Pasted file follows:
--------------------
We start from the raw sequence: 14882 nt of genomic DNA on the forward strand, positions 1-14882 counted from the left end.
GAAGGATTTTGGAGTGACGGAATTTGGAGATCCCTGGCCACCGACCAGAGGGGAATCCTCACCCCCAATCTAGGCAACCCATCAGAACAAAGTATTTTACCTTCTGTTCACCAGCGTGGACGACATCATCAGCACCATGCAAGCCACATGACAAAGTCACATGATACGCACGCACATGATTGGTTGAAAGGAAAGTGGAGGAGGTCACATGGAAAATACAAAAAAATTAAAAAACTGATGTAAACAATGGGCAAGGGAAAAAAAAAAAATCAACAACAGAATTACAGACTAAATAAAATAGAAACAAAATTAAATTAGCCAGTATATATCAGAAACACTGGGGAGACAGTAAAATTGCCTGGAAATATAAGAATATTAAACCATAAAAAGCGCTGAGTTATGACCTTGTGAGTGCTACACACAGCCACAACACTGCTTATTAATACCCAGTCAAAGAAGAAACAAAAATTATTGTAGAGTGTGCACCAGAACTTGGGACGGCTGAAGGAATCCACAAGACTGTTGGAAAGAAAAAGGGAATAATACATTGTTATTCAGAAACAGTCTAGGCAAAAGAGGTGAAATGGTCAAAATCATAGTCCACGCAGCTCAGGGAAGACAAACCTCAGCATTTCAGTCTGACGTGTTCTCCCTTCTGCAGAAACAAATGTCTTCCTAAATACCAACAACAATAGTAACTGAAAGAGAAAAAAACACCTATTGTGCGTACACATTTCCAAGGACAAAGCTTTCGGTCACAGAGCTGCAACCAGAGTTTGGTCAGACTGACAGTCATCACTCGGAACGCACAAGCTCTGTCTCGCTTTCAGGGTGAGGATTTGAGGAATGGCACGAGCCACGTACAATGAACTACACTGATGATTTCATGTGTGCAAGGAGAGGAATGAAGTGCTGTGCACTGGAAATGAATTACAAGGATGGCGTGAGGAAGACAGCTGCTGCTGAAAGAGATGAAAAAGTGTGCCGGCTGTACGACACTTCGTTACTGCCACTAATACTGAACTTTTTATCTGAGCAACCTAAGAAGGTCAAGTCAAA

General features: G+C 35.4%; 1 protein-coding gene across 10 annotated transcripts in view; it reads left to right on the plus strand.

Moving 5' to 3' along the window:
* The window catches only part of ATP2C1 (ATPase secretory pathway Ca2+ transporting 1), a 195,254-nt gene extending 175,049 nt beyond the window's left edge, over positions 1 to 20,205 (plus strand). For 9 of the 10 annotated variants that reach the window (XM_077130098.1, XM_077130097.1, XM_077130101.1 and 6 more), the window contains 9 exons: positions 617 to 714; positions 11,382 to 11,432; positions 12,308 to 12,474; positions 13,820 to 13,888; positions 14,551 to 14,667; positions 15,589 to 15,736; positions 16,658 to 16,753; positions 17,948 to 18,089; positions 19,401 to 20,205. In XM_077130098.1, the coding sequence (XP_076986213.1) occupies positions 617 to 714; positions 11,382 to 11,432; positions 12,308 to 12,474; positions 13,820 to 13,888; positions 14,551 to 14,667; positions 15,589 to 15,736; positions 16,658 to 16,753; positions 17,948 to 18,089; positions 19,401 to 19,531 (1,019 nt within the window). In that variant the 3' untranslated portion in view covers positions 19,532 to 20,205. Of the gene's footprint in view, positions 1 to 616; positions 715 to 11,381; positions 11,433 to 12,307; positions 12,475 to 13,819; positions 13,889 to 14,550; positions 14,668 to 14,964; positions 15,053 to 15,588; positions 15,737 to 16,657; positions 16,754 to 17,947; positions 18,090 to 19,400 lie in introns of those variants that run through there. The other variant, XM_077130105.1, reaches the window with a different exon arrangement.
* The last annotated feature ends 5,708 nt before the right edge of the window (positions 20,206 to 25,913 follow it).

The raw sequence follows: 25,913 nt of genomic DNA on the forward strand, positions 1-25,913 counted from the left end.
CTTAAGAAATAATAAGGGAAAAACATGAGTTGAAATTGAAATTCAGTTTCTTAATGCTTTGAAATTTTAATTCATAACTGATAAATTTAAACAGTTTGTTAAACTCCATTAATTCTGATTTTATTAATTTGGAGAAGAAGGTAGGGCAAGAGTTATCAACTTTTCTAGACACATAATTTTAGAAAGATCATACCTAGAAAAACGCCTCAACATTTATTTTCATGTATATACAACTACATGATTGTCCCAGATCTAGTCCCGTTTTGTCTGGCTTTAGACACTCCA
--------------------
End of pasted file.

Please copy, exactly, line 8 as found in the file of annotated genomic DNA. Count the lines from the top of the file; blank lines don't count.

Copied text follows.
CTTAAGAAATAATAAGGGAAAAACATGAGTTGAAATTGAAATTCAGTTTCTTAATGCTTTGAAATTTTAATTCATAACTGATAAATTTAAACAGTTTGTTAAACTCCATTAATTCTGATTTTATTAATTTGGAGAAGAAGGTAGGGCAAGAGTTATCAACTTTTCTAGACACATAATTTTAGAAAGATCATACCTAGAAAAACGCCTCAACATTTATTTTCATGTATATACAACTACATGATTGTCCCAGATCTAGTCCCGTTTTGTCTGGCTTTAGACACTCCA